This is putting a strain on the supply of government approved real estate projects that qualify for citizenship. A minimum of $200,000 must be spent on real estate to access citizenship, but currently only approved developments count and most of these are linked to hotels.
“We're looking at alternatives outside of our hotels,” says Khan. “Individuals are looking for opportunities outside of those hotels and get access to our citizenship through private homes. It’s something that we're exploring.”
This is largely due to a change of lifestyle, he says: “Individuals who are from the U.S. apply for St Kitts passport are doing so to want to come and change their lifestyles and live on the island.”
Six Senses Residential Villas
Grenada is also having to come up with more room. Range Developments Six Senses resort will include a branded residential component in Grenada. “People want a second or third home in a place where they're not going to be affected by any of this should a second or third wave come,” says Asaria.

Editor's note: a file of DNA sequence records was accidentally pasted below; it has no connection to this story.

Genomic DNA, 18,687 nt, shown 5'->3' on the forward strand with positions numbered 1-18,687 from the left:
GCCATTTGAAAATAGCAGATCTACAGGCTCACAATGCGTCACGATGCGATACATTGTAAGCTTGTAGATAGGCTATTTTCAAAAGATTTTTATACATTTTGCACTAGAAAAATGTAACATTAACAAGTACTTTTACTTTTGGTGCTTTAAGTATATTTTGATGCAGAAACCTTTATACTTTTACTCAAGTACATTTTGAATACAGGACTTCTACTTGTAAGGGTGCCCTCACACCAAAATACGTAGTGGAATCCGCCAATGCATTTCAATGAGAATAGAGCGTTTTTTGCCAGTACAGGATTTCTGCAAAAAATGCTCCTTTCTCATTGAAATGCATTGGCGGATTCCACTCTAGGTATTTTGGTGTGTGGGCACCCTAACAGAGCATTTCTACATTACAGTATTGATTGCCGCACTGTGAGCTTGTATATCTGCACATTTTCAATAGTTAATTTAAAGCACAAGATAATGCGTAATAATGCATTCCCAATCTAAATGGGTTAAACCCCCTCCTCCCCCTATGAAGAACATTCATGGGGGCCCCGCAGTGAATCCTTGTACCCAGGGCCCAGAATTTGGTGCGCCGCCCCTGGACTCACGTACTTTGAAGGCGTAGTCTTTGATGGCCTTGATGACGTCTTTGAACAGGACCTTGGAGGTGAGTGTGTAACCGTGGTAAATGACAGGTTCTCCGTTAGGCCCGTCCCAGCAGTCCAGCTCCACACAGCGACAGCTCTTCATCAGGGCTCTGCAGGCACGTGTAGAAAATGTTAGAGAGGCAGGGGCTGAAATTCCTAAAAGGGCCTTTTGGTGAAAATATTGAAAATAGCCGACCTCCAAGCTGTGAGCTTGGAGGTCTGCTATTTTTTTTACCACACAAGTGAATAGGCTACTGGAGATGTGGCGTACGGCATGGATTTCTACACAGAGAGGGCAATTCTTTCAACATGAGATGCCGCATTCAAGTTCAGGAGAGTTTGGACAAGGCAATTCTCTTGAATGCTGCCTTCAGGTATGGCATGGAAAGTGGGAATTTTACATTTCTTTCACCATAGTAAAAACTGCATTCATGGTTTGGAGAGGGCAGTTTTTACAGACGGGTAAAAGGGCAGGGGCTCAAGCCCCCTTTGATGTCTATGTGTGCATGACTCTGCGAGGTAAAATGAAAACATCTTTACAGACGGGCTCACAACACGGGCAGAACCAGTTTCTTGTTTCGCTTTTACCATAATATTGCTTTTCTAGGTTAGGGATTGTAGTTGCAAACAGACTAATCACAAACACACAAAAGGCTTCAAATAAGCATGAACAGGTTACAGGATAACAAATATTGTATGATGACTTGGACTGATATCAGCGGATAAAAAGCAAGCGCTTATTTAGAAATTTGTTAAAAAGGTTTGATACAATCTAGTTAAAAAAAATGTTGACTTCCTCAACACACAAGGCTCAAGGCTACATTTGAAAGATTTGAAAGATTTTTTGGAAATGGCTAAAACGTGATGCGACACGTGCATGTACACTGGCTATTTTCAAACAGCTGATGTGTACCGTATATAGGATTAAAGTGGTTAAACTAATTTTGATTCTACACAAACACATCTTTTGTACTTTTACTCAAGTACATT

More Americans Renounce Citizenship
Real estate is not the only path to Caribbean citizenship. St Kitts and Nevis, Dominica and Grenada allow a contribution to a sovereign fund as an cheaper route. Citizenship advisers tout Caribbean passports for their visa-free travel freedoms, or, in Nassief's words, “A useful insurance policy” should things at home go awry.
However, more and more dual national Americans are renouncing their U.S. citizenship. A total of 5,816 Americans gave up their citizenship in the first half of this year, a 1,210% jump on the previous six months and more than double 2019's total says Bambridge Accountants.
“The huge increase in U.S. expats renouncing from our experience is that the current pandemic has allowed individuals the time to review their ties to the U.S. and decide that the current political climate and annual US tax reporting is just too much to bear,” says Alistair Bambridge, partner at Bambridge Accountants New York.
Tax reporting plays a large part in this: The U.S. is unique in requiring its citizens to pay tax wherever they are domiciled. Most of those renouncing are ly to have moved abroad several years previously. However, some now armed with a Caribbean passport and the power to work from wherever they want may have decided to take the leap.